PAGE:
Earlier this year, we told you about an unusual type of rock known as a quasicrystal, found deep in the Russian mountains in 2010 — the first known naturally occurring quasicrystal. And the most likely origin of that rock was a meteorite from outer space.
Now physicist Paul Steinhardt is back with new evidence that his theory about the origin of that Russian quasicrystal is correct, and that meteorite responsible for its transport likely hit Earth around 15,000 years ago, during the last glacial period.
Those findings just appeared in the journal Reports on Progress in Physics, published by the Institute of Physics in England. It’s one of the most colorful material physics papers I’ve read in recent memory, complete with candid photos of scientists in the field.
Quasicrystals are an unusual type of material first described in the 1980s by Israeli scientist Daniel Schechtman. A quasicrystal has a strange atomic structure that gives it unique properties, falling somewhere between a true crystal and glass.
Schechtman found them quite by accident, while on sabbatical in the US. He was working with rapidly cooled alloys of aluminum and manganese, and noticed an unusual pattern in the electron diffraction pattens they produced.
Schechtman was famously ridiculed for his ideas when he first proposed them, but eventually it appeared in Physical Review Letters. That paper is now one of the ten most cited articles in the history of the journal, sparking a revolution in crystallography and snagging Schechtman the 2011 Nobel Prize in Chemistry.
Most quasicrystals to date — over a hundred different varieties — have been created under carefully controlled conditions in the laboratory. Man made quasicrystals are now used in non-stick frying pans, ball bearings, and razor blades.
But the original theory predicted that quasicrystals should occur naturally, and be as robust and stable as regular crystals. Steinhardt started searching for this elusive object back in 1984 in major museum collections, but came up empty. He resumed the search more than 10 years later, and this time he succeeded.
In 2007, Steinhardt and his cohorts pored over a collection of rocks belonging to Luca Bindi of the University of Florence. One of those specimens,found in the Koryak Mountains, exhibited a quasicrystalline pattern.
A mass spectroscopy analysis revealed unusual ratios of oxygen atoms and their isotopes, matching the ratios typically found inside a certain type of meteorite known as a carbonaceous chondrite. The samples also contained silica, suggesting it had formed under high pressure conditions.
Steinhardt and his colleagues hypothesized that the most likely scenario is that the quasicrystal found in the Koryak Mountains fell to Earth inside a meteorite, outlined in their paper published in the Jan. 2 issue of the Proceedings of the National Academy of Science.
But in order to definitively prove this hypothesis, Steinhardt had to verify that the sample was, indeed, from that region. The paper merely states that the year-long forensic investigation had “more twists and turns than can be recounted here,” while the press release offers tantalizing hints that those twists and turns involved “secret diaries, smugglers, gold prospectors and bears.” (I hereby offer to buy Steinhardt a drink, just to hear his swashbuckling tale of adventure in the way such tales were meant to be told.)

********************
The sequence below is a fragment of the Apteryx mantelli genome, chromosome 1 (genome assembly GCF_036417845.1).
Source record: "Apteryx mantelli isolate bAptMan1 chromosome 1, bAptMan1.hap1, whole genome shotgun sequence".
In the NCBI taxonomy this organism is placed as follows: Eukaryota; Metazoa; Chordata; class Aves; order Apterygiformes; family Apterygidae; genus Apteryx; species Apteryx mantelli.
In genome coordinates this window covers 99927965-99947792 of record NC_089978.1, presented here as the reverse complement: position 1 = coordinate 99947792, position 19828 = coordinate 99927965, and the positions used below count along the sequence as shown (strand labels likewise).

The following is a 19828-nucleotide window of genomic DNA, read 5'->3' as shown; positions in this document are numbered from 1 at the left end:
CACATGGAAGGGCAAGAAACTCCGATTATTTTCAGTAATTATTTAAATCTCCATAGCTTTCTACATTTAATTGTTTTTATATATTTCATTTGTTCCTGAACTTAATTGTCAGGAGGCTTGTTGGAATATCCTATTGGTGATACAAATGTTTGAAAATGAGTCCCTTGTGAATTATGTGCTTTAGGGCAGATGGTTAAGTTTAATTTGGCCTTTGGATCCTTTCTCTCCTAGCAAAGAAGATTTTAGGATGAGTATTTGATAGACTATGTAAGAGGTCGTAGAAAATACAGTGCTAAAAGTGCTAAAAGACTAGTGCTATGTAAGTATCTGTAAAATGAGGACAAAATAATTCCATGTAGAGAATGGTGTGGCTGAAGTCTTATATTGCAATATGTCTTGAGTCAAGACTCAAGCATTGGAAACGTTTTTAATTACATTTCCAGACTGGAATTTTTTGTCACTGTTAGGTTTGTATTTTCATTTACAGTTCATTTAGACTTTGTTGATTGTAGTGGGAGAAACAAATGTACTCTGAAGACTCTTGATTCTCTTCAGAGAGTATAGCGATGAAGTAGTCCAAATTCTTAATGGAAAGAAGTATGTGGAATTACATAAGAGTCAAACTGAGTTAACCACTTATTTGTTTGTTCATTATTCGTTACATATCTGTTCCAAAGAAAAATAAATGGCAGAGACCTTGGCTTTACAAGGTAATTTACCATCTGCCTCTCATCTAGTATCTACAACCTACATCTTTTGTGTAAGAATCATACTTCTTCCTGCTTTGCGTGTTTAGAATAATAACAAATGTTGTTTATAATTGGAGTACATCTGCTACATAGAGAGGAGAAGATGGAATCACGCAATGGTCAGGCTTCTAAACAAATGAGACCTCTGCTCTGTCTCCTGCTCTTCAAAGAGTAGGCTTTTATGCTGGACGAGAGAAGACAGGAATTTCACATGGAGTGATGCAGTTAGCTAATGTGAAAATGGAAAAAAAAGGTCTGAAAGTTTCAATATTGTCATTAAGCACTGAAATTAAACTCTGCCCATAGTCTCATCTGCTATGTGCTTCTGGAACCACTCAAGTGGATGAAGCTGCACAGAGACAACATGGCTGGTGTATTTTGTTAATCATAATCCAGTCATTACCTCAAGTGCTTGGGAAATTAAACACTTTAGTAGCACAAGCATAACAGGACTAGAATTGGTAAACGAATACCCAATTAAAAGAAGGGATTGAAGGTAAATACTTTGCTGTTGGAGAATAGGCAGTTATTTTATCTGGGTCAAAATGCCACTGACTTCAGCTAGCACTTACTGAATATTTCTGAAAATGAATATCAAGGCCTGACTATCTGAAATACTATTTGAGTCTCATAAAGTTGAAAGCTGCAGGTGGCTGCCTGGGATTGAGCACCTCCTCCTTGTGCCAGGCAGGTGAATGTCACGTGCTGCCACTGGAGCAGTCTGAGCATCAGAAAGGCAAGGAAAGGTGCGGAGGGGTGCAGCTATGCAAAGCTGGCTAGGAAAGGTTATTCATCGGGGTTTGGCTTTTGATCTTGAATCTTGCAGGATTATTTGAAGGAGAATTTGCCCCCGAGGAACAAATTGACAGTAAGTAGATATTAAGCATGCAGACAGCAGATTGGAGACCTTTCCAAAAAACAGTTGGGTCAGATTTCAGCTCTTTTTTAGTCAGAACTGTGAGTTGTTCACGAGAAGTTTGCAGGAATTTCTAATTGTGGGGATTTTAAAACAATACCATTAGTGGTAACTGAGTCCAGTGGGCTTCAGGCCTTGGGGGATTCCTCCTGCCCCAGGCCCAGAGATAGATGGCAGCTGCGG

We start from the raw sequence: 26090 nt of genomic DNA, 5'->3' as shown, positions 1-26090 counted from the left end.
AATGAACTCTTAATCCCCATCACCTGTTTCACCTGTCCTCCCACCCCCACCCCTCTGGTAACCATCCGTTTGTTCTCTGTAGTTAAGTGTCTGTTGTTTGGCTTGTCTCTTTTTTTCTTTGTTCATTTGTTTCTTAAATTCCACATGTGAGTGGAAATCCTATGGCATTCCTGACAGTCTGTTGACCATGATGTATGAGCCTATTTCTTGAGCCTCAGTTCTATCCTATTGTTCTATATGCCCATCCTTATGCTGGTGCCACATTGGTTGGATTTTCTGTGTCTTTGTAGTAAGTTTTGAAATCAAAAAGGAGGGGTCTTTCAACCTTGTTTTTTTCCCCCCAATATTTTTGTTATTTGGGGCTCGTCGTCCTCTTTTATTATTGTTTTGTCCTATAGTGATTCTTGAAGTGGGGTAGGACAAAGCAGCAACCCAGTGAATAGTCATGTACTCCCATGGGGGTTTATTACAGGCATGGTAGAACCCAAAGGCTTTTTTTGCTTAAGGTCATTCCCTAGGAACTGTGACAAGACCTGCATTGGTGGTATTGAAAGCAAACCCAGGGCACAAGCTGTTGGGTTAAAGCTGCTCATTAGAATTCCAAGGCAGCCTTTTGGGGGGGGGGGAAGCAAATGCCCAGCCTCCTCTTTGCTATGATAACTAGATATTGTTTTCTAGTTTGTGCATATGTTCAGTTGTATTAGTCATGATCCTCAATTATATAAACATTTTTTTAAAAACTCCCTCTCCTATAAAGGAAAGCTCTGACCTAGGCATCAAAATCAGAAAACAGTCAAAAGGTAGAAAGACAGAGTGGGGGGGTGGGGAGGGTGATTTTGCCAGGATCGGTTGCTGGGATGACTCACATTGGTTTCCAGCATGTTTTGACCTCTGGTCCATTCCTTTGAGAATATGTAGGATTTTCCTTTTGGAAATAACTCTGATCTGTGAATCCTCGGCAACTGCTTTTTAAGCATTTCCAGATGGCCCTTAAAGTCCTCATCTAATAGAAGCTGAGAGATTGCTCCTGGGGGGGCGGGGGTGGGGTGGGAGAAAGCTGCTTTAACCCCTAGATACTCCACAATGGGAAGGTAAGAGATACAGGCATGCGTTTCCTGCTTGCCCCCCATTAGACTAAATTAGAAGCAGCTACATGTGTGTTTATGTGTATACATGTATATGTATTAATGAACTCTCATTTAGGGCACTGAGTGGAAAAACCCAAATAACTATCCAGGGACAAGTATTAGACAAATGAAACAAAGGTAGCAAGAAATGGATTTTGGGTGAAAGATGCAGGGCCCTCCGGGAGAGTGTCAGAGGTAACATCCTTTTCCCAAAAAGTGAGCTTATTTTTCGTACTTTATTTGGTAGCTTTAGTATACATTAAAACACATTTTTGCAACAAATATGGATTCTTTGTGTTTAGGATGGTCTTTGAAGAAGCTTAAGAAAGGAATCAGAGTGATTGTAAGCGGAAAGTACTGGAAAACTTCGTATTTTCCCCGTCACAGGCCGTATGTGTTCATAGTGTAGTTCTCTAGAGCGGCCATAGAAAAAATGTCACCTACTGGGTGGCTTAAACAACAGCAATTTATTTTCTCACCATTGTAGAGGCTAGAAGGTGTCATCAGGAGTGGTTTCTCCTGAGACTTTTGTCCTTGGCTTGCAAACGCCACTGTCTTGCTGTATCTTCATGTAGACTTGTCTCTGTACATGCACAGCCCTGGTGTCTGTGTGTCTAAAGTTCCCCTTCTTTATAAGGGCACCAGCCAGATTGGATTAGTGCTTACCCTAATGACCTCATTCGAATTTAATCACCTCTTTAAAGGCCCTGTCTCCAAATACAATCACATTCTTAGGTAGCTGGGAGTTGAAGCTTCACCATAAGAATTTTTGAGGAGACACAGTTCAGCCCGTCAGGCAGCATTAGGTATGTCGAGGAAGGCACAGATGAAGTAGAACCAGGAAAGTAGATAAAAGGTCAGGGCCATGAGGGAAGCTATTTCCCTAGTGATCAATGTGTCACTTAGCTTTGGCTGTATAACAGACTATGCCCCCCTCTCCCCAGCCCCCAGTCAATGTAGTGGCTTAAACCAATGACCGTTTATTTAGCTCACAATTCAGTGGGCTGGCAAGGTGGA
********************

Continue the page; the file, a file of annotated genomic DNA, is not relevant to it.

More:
The man who found the sample back in 1979 turned out to be one Valery Kryachko, who was panning for platinum along the clay bed of a tributary of the Khatyrka River. He failed to find platinum but did bring back “a few rocks with metallic phases,” according to the paper. The quasicrystal sample was among them.
So, where there’s one naturally occurring quasicrystal, might there be more? Steinhardt knew this would require an expedition to the place where the original rock was found. Never mind funding, guides, and all the practical details involved in pulling off such an explanation. “Only one person in the world knew the precise spot where the original sample was discovered in 1979, and travel to the autonomous okrug of Chukotka is restricted,” the authors wrote.
But succeed they did, setting off last July with a team of ten scientists, two drivers and cook, crawling across the tundra and into the Koryak Mountains on a pair of slow-moving tractor vehicles. It took four days just to get there, and the effort seems to have been worth the trek.
Steinhardt and his colleagues collected more samples, which contained more naturally occurring quasicrystals. They were also able to verify that the local terrestrial environment didn’t have the kind of extreme conditions that would have been necessary to produce such quasicrystals, significantly bolstering Steinhardt’s case that they arrived here via meteorite. Based on sediment samples, the researchers peg the likely date of that impact at around 15,000 years ago.
“The fact that the expedition found more material in the same location that we had spent years to track down is a tremendous confirmation of the whole story,” Steinhardt said via press release.
Images: (top) Courtesy of Paul Steinhardt, Princeton University. (bottom) Atomic model of fivefold icosahedral-Al-Pd-Mn quasicrystal surface. Credit: J.W. Evans, The Ames Laboratory, US Department of Energy. Public domain.